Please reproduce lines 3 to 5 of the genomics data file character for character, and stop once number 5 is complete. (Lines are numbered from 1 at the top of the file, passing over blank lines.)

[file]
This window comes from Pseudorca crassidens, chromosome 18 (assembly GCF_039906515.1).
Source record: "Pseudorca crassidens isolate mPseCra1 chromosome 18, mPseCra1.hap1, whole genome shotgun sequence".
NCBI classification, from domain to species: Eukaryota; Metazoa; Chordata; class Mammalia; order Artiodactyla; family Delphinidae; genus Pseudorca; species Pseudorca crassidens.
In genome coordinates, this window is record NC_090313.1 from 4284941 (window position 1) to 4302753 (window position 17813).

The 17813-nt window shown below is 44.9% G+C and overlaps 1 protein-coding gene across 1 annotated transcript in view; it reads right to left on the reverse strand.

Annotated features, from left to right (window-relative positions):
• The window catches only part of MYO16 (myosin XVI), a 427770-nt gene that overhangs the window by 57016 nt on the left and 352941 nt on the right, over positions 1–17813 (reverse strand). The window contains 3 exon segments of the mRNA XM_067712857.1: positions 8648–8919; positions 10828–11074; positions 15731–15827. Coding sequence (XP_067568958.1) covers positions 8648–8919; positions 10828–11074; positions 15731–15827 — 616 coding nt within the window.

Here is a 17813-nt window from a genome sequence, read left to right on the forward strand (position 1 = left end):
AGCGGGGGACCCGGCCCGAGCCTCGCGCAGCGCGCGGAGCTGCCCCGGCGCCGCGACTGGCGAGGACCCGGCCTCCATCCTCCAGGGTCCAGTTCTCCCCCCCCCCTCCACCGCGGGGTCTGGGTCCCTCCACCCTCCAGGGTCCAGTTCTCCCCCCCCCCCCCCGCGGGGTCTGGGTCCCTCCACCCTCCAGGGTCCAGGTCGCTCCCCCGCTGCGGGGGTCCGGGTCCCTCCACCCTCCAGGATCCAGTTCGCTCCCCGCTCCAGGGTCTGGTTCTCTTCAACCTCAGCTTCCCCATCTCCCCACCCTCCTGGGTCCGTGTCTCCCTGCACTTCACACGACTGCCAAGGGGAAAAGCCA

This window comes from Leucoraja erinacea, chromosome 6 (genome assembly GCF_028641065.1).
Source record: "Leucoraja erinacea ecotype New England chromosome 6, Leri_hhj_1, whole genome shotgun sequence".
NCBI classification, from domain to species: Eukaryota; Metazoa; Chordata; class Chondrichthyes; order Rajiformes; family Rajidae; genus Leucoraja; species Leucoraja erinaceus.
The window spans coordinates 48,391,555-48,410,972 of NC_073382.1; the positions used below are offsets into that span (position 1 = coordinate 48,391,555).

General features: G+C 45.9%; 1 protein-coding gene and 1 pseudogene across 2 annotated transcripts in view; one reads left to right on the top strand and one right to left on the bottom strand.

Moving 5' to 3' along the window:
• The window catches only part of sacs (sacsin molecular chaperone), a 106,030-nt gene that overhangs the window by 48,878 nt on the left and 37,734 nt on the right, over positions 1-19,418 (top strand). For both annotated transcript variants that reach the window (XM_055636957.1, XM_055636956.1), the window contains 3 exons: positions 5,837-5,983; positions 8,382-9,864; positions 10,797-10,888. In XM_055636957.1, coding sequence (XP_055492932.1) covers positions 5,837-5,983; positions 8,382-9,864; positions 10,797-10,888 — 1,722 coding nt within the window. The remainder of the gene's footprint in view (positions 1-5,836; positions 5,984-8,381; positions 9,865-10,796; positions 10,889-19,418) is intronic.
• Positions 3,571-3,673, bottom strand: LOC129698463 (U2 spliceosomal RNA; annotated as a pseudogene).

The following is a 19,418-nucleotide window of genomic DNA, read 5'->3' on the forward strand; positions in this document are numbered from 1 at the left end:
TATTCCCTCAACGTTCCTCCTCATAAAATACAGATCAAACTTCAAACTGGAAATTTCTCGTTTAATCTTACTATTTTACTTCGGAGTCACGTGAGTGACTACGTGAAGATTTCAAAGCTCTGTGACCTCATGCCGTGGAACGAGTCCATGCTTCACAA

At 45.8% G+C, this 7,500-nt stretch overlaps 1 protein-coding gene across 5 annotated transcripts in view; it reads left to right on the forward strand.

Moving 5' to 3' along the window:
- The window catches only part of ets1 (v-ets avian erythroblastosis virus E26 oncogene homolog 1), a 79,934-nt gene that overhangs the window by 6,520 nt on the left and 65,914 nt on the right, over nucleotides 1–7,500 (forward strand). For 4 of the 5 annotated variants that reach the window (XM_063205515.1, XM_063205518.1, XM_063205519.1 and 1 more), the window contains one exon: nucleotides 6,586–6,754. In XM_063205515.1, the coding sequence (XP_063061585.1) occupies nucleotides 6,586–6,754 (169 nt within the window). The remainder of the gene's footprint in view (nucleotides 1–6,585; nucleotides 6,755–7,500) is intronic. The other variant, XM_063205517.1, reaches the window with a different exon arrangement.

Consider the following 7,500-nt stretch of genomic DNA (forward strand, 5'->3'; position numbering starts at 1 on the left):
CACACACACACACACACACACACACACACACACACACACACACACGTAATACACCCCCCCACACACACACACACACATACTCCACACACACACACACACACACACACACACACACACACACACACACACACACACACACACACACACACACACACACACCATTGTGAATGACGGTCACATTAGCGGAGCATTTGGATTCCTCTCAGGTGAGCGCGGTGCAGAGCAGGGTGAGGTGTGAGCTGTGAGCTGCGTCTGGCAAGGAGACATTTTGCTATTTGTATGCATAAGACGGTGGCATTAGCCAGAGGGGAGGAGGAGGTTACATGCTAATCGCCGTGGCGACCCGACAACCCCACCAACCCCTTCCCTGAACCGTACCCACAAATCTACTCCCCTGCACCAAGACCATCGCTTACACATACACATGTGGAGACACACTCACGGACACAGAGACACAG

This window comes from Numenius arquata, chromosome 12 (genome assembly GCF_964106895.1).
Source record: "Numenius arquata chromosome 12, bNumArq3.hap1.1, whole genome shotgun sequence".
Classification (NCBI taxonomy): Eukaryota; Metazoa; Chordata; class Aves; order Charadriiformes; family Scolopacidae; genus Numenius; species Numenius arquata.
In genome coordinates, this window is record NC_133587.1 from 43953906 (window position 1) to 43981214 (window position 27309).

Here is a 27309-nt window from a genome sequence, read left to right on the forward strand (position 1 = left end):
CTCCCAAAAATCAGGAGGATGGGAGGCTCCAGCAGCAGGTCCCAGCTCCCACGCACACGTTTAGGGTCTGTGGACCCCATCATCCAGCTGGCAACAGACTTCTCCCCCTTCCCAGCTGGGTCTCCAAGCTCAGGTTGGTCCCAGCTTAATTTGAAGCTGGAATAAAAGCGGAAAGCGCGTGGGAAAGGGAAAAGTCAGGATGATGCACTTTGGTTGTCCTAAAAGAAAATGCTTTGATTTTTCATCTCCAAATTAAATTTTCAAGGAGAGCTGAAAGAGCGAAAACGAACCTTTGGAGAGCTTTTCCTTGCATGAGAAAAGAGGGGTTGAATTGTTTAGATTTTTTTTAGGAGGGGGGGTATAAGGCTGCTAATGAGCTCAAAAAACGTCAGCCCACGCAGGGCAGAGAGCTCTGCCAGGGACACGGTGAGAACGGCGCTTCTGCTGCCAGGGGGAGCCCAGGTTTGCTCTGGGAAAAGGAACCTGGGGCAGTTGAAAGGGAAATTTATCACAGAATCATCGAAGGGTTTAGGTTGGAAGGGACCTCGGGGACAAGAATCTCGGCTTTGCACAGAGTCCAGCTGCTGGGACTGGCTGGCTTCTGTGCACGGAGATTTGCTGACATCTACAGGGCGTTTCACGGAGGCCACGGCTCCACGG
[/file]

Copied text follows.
NCBI classification, from domain to species: Eukaryota; Metazoa; Chordata; class Mammalia; order Artiodactyla; family Delphinidae; genus Pseudorca; species Pseudorca crassidens.
In genome coordinates, this window is record NC_090313.1 from 4284941 (window position 1) to 4302753 (window position 17813).

The 17813-nt window shown below is 44.9% G+C and overlaps 1 protein-coding gene across 1 annotated transcript in view; it reads right to left on the reverse strand.